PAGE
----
He chuckles, his hands deep in the pockets, his long legs stretched out in front of him, the worst of the tension gone from his face.
“Nope, just very toned jaw muscles,” he jokes. “Two hearts though,” he adds after a pause, as if uncertain of her reaction. “Better senses than you — sight, hearing, all of them. Time sense, too.”
“Anything else?” she demands, and when he hesitates, “Oh, come on, you might as well tell me. I’m going to keep pushing until you spill the beans anyway. I know when you’re hiding things!”
An expression that she suspects might be gratitude flickers over his face and he smiles again, more comfortably this time.
“Respiratory bypass,” he admits.
“I can go without breathing for short periods — up to an hour or two if I have to.”
“That doesn’t sound short to me!” she retorts. “I’d be dead in pretty bloody quick order if I tried it!”
“Well, yes,” he agrees readily, “but then you humans aren’t exactly that suited to life on other planets — at least, not ones with atmospheres similar to Earth. The TARDIS has to work a lot harder to keep you safe than it does for some of the other people I’ve travelled with.”
“Oi, this isn’t an excuse for you to have a go!” she exclaims, offended at the criticism the human race is receiving. “Just stick to talking about you and leave us lot alone.”
“Well, it’s difficult to explain the differences without using comparisons,” he points out. “Um, what else?” he hurries on, perhaps because she’s glaring at him. “Less susceptible to extremes of temperature and not as easily injured. I can survive severe electric shocks and higher levels of certain types of radiation than humans. You already know I don’t sleep as much as you do…”
“And I suppose that and your psychic powers are how you always know to be next to my bed with a cup of tea when I wake up,” she interrupts. “So you can’t get injured then?”
“Oh, I can,” he replies. “But if it isn’t going to kill me, I’ve got the ability to put myself into a healing coma to get over it. I might look like I’m dead, but give me long enough and I should be able to recover eventually.”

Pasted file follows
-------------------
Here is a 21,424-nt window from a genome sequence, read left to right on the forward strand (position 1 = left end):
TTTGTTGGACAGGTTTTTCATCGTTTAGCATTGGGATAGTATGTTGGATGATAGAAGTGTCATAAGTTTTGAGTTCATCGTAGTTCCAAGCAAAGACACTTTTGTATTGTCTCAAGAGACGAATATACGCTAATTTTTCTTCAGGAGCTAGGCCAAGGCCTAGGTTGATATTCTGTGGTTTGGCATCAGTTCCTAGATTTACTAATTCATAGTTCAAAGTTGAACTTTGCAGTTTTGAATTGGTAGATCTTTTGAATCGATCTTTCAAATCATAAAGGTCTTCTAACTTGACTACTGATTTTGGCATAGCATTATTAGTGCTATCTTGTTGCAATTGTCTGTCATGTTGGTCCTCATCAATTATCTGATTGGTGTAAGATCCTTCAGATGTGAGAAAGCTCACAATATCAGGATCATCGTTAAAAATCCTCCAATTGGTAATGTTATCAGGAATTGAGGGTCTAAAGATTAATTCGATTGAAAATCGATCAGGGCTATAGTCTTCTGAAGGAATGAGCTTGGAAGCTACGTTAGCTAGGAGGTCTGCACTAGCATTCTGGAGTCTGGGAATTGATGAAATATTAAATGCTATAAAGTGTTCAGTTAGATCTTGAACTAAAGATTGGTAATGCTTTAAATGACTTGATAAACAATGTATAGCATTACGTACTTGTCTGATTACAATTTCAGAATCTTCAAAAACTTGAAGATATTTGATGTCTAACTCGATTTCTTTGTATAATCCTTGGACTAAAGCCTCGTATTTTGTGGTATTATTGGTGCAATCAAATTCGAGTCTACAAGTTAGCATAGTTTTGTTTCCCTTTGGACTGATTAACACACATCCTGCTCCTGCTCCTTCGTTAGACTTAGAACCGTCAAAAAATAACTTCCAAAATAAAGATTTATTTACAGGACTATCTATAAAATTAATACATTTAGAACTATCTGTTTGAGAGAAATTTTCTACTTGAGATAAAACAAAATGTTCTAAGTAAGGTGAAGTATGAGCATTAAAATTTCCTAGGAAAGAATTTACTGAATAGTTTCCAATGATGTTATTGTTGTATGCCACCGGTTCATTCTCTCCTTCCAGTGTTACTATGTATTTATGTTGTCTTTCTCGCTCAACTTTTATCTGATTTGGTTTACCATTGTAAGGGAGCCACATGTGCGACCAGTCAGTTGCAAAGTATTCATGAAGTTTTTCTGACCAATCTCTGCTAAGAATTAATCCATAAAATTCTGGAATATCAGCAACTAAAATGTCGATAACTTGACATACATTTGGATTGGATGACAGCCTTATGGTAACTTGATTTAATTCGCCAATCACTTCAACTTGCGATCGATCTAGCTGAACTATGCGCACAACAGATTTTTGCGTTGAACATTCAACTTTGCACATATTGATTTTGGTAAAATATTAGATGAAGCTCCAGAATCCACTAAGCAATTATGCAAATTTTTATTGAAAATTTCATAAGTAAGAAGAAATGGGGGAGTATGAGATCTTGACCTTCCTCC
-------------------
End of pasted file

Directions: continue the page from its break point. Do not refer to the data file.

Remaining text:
“I’ll keep that in mind,” she says rather uncomfortably, reminded of the time when she stepped between him and the guns pointed at him by the robots under the control of the Empress of the Racnoss. She can’t help wondering what would have happened if they’d shot him.
“That’s enough of that,” he says firmly, and she guesses he’s realised what she’s thinking and is trying to distract her from those thoughts. “Change of subject. Is it time for the daily shoulder massage?”
“God, yes, please,” she agrees quickly, deciding not to push the conversation, although she suspects there’s things he hasn’t told her. Still, there’s plenty of time for that.
Sliding down onto the floor, she wriggles around so that her back is to him as she sits on the carpet at his feet.
“How do you want it?” he asks, and as she glances at him out of the corner of her eye, there’s a look on his face that suggests he’s wondering if she’s really understood the full impact of what he’s just told her.
She tilts her head up to smile at him. “You tell me,” she says teasingly, wondering in her turn if he’ll realize that she’s too stiff after their adventures on the Oodsphere for one of his strong neck rubs.
“Gentle it is then,” he agrees and she lets out a soft, satisfied moan as his long fingers begin to work their magic.